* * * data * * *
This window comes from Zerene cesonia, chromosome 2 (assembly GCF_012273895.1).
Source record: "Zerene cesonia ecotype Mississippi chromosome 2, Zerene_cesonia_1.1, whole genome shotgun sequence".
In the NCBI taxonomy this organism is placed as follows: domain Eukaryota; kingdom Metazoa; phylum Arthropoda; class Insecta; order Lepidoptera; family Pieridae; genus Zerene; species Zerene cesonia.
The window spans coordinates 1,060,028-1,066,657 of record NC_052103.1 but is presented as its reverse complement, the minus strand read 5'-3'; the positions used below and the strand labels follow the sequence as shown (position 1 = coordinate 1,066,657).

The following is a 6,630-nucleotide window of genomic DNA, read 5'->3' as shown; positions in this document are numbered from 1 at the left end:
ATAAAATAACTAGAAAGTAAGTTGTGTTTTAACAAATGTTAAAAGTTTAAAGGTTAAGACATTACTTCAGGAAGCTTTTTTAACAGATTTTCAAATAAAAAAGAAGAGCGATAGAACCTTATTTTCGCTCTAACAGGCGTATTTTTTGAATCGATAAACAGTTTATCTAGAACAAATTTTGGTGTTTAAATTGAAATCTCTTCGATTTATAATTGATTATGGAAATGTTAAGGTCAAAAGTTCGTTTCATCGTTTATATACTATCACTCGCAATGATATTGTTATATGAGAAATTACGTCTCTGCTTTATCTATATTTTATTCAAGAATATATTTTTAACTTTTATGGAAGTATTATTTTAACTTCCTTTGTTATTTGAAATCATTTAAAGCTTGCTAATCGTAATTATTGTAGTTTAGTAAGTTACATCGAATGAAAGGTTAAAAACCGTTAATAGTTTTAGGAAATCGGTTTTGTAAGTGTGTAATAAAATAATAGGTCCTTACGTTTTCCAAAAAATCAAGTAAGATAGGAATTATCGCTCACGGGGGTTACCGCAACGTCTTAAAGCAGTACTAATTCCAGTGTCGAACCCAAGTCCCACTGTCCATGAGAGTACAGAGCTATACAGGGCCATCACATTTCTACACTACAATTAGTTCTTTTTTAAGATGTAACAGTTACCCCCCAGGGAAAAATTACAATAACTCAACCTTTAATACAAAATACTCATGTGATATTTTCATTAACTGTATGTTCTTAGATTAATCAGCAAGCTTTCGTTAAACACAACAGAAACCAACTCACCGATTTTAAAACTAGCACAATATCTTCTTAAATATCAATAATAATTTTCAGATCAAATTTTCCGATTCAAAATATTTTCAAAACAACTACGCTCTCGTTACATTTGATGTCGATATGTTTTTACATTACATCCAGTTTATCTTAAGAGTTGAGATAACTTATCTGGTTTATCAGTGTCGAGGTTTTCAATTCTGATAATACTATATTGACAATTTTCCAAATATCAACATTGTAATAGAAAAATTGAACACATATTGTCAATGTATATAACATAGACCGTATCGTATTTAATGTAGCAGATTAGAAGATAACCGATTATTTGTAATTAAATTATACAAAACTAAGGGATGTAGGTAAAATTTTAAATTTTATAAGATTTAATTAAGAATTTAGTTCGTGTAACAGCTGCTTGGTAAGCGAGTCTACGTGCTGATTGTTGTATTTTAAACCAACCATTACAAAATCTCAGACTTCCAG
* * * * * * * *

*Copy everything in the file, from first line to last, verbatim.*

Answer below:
This window comes from Zerene cesonia, chromosome 2 (assembly GCF_012273895.1).
Source record: "Zerene cesonia ecotype Mississippi chromosome 2, Zerene_cesonia_1.1, whole genome shotgun sequence".
In the NCBI taxonomy this organism is placed as follows: domain Eukaryota; kingdom Metazoa; phylum Arthropoda; class Insecta; order Lepidoptera; family Pieridae; genus Zerene; species Zerene cesonia.
The window spans coordinates 1,060,028-1,066,657 of record NC_052103.1 but is presented as its reverse complement, the minus strand read 5'-3'; the positions used below and the strand labels follow the sequence as shown (position 1 = coordinate 1,066,657).

The following is a 6,630-nucleotide window of genomic DNA, read 5'->3' as shown; positions in this document are numbered from 1 at the left end:
ATAAAATAACTAGAAAGTAAGTTGTGTTTTAACAAATGTTAAAAGTTTAAAGGTTAAGACATTACTTCAGGAAGCTTTTTTAACAGATTTTCAAATAAAAAAGAAGAGCGATAGAACCTTATTTTCGCTCTAACAGGCGTATTTTTTGAATCGATAAACAGTTTATCTAGAACAAATTTTGGTGTTTAAATTGAAATCTCTTCGATTTATAATTGATTATGGAAATGTTAAGGTCAAAAGTTCGTTTCATCGTTTATATACTATCACTCGCAATGATATTGTTATATGAGAAATTACGTCTCTGCTTTATCTATATTTTATTCAAGAATATATTTTTAACTTTTATGGAAGTATTATTTTAACTTCCTTTGTTATTTGAAATCATTTAAAGCTTGCTAATCGTAATTATTGTAGTTTAGTAAGTTACATCGAATGAAAGGTTAAAAACCGTTAATAGTTTTAGGAAATCGGTTTTGTAAGTGTGTAATAAAATAATAGGTCCTTACGTTTTCCAAAAAATCAAGTAAGATAGGAATTATCGCTCACGGGGGTTACCGCAACGTCTTAAAGCAGTACTAATTCCAGTGTCGAACCCAAGTCCCACTGTCCATGAGAGTACAGAGCTATACAGGGCCATCACATTTCTACACTACAATTAGTTCTTTTTTAAGATGTAACAGTTACCCCCCAGGGAAAAATTACAATAACTCAACCTTTAATACAAAATACTCATGTGATATTTTCATTAACTGTATGTTCTTAGATTAATCAGCAAGCTTTCGTTAAACACAACAGAAACCAACTCACCGATTTTAAAACTAGCACAATATCTTCTTAAATATCAATAATAATTTTCAGATCAAATTTTCCGATTCAAAATATTTTCAAAACAACTACGCTCTCGTTACATTTGATGTCGATATGTTTTTACATTACATCCAGTTTATCTTAAGAGTTGAGATAACTTATCTGGTTTATCAGTGTCGAGGTTTTCAATTCTGATAATACTATATTGACAATTTTCCAAATATCAACATTGTAATAGAAAAATTGAACACATATTGTCAATGTATATAACATAGACCGTATCGTATTTAATGTAGCAGATTAGAAGATAACCGATTATTTGTAATTAAATTATACAAAACTAAGGGATGTAGGTAAAATTTTAAATTTTATAAGATTTAATTAAGAATTTAGTTCGTGTAACAGCTGCTTGGTAAGCGAGTCTACGTGCTGATTGTTGTATTTTAAACCAACCATTACAAAATCTCAGACTTCCAG